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March 24, 2022 10:58 AM, EDT

Buttigieg Announces $2.9 billion in New Infrastructure Grants

Arlington Memorial BridgeThe Arlington Memorial Bridge underwent a $227 million rehabilitation in one of the National Park Services’ largest-ever infrastructure projects. (Noel Fletcher/Transport Topics)

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The White House transportation chief made good on promises to simplify access to infrastructure grants by announcing a $2.9 billion funding opportunity that combines three programs.

The new Multimodal Projects Discretionary Grant was announced by Transportation Secretary Pete Buttigieg, who convened a press conference March 23 with Mitch Landrieu, senior adviser and infrastructure coordinator, next to the Arlington Memorial Bridge in Washington.

Buttigieg addressed reporters after an earlier joint announcement with President Joe Biden on the funding now available for major infrastructure projects through a combined notice of funding opportunity under the Bipartisan Infrastructure Law (BIL).

Pete Buttigieg (left), Mitch Landrieu

Transportation Secretary Pete Buttigieg (left) and infrastructure coordinator Mitch Landrieu. (Noel Fletcher/Transport Topics)

“We’ve done something new this time, which is one combined application for three marquee intermodal programs,” Buttigieg said.

He explained that the Multimodal Grant will help smaller communities navigate the application process in a more straightforward way while giving the Department of Transportation “more of a holistic view of the needs across the many programs.”

It allows communities to apply for all or some of the three programs:

• A new National Infrastructure Project Assistance (MEGA) program to receive $1 billion this year for major projects too large or complex for traditional funding programs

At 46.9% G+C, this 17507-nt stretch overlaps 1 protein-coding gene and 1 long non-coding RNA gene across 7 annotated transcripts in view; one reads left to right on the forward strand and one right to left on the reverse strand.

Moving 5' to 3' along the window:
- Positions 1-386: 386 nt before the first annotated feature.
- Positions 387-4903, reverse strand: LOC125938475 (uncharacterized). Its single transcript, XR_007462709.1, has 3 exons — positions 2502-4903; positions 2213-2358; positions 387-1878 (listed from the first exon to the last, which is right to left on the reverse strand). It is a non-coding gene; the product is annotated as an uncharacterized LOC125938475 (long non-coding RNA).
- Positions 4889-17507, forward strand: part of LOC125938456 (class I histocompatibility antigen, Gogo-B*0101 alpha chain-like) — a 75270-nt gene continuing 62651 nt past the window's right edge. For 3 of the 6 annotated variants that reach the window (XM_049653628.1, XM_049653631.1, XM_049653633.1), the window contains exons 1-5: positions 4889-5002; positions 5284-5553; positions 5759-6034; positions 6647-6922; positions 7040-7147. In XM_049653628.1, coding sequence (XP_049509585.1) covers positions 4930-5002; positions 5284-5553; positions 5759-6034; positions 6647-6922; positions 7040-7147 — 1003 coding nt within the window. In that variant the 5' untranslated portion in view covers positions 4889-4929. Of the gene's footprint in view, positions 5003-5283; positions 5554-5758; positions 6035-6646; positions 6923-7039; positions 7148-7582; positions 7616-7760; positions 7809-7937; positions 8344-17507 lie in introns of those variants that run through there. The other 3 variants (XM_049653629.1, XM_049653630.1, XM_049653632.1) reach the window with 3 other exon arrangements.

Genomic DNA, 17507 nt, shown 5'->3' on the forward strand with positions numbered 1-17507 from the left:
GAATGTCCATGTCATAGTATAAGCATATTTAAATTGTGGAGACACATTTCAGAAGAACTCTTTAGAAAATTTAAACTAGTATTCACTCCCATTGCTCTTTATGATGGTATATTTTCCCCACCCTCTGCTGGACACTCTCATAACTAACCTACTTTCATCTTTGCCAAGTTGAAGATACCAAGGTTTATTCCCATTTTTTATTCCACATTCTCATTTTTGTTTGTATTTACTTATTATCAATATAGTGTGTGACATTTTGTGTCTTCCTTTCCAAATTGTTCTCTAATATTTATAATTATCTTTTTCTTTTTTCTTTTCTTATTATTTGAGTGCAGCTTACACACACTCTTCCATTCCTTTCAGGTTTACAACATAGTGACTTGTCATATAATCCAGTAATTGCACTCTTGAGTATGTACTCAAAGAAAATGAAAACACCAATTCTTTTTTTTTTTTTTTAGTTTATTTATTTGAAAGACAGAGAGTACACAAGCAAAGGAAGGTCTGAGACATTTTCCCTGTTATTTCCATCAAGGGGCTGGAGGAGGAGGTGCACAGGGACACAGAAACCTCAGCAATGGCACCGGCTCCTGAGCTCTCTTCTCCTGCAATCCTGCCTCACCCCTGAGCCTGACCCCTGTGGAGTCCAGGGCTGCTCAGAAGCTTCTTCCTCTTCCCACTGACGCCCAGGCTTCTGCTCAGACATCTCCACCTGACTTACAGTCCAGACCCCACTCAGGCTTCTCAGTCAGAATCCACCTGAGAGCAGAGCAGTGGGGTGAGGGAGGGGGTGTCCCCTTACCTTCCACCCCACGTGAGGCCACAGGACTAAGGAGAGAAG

• An existing Infrastructure for Rebuilding America (INFRA) competitive program slated to receive a 50% increase in this year’s funding to total $8 billion over five years due to the BIL

• A new Rural Surface Transportation Grant Program (RURAL) that will award up to $300 million in grants to improve and expand rural surface transportation infrastructure to increase connectivity, improve safety and enhance reliable movements of people and freight

“In recent weeks, we’ve launched the effort to fix an estimated 15,000 bridges across the country. We’ve put forward the largest-ever investment in our port infrastructure development program to move goods more quickly and smoothly,” Buttigieg said. “And now we’re taking another major step that is going to improve everyday life in America.”

The goal of RURAL is to fund often-overlooked projects for highways, bridges and “to increase access to markets, improve freight movement and make travel safer,” he added.

Buttigieg described the MEGA program as meant to pay for projects so large or complex they fail to qualify for traditional transportation funding sources.

“This is where we can build our cathedrals of transportation infrastructure in this country — whether it’s existing infrastructure that needs major modernization or new projects that will make a difference for a whole region,” he said.

According to DOT, MEGA funds will be awarded to significant multijurisdictional or regional projects that may involve multiple modes of transportation (highways, bridges, freight, ports, passenger rail and public transportation).

“These could be bridges or tunnels connecting two states, new rail and transit lines that improve equity and reduce emissions, and freight hubs integrating ship, train and truck traffic while improving environmental justice,” DOT stated. It will award 50% of funding to projects greater than $500 million in cost and 50% for those costing over $100 million but less than $500 million.

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Buttigieg motioned to Memorial Bridge as an example of aging 88-year-old infrastructure that was rehabilitated using 2016 INFRA funds. It provides a critical transportation connection for 68,000 vehicles per weekday. In December 2020, the $227 million bridge project, which involved rehabilitating six traffic lanes and both sidewalks, was completed in one of the National Park Services’ largest-ever infrastructure projects. Renovations extended the bridge’s service life for 75 years.

“With today’s funding announcement, we’re able to bring that many more projects to that many more places where it’s needed,” Buttigieg said.

Landrieu said he has been working with governors and mayors. At the same time, he is trying to build a team across the federal government to deploy the $1.2 trillion in infrastructure funds. Calling the BIL a “once-in-a-generation opportunity,” he acknowledged challenges because “this country doesn’t have the muscle memory to actually do this.”